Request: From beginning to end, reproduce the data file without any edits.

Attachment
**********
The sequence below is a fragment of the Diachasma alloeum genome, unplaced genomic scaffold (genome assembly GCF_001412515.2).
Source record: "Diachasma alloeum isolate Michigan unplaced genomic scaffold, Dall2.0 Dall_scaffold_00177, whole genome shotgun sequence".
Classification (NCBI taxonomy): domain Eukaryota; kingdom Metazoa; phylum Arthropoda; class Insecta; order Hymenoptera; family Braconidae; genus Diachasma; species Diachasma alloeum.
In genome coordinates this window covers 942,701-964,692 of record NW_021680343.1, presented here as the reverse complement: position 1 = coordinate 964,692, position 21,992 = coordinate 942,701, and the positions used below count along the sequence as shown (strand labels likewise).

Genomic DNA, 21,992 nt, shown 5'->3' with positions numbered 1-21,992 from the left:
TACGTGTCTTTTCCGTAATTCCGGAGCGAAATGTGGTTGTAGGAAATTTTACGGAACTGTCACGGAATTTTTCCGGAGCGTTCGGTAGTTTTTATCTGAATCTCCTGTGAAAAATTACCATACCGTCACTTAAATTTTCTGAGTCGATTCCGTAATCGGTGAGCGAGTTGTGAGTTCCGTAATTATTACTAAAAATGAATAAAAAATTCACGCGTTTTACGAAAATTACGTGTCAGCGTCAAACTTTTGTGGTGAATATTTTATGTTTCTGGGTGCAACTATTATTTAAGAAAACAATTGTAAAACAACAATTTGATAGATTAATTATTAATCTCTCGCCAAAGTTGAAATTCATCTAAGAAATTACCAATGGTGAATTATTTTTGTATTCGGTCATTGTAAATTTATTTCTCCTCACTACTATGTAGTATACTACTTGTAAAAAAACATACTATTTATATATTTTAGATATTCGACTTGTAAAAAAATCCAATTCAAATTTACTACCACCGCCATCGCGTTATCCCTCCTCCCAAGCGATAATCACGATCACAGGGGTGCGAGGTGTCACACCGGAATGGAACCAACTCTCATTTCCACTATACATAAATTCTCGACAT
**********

The sequence below is a fragment of the Diachasma alloeum genome, unplaced genomic scaffold (genome assembly GCF_001412515.2).
Source record: "Diachasma alloeum isolate Michigan unplaced genomic scaffold, Dall2.0 Dall_scaffold_00177, whole genome shotgun sequence".
Classification (NCBI taxonomy): domain Eukaryota; kingdom Metazoa; phylum Arthropoda; class Insecta; order Hymenoptera; family Braconidae; genus Diachasma; species Diachasma alloeum.
In genome coordinates this window covers 942,701-964,692 of record NW_021680343.1, presented here as the reverse complement: position 1 = coordinate 964,692, position 21,992 = coordinate 942,701, and the positions used below count along the sequence as shown (strand labels likewise).

Genomic DNA, 21,992 nt, shown 5'->3' with positions numbered 1-21,992 from the left:
TACGTGTCTTTTCCGTAATTCCGGAGCGAAATGTGGTTGTAGGAAATTTTACGGAACTGTCACGGAATTTTTCCGGAGCGTTCGGTAGTTTTTATCTGAATCTCCTGTGAAAAATTACCATACCGTCACTTAAATTTTCTGAGTCGATTCCGTAATCGGTGAGCGAGTTGTGAGTTCCGTAATTATTACTAAAAATGAATAAAAAATTCACGCGTTTTACGAAAATTACGTGTCAGCGTCAAACTTTTGTGGTGAATATTTTATGTTTCTGGGTGCAACTATTATTTAAGAAAACAATTGTAAAACAACAATTTGATAGATTAATTATTAATCTCTCGCCAAAGTTGAAATTCATCTAAGAAATTACCAATGGTGAATTATTTTTGTATTCGGTCATTGTAAATTTATTTCTCCTCACTACTATGTAGTATACTACTTGTAAAAAAACATACTATTTATATATTTTAGATATTCGACTTGTAAAAAAATCCAATTCAAATTTACTACCACCGCCATCGCGTTATCCCTCCTCCCAAGCGATAATCACGATCACAGGGGTGCGAGGTGTCACACCGGAATGGAACCAACTCTCATTTCCACTATACATAAATTCTCGACAT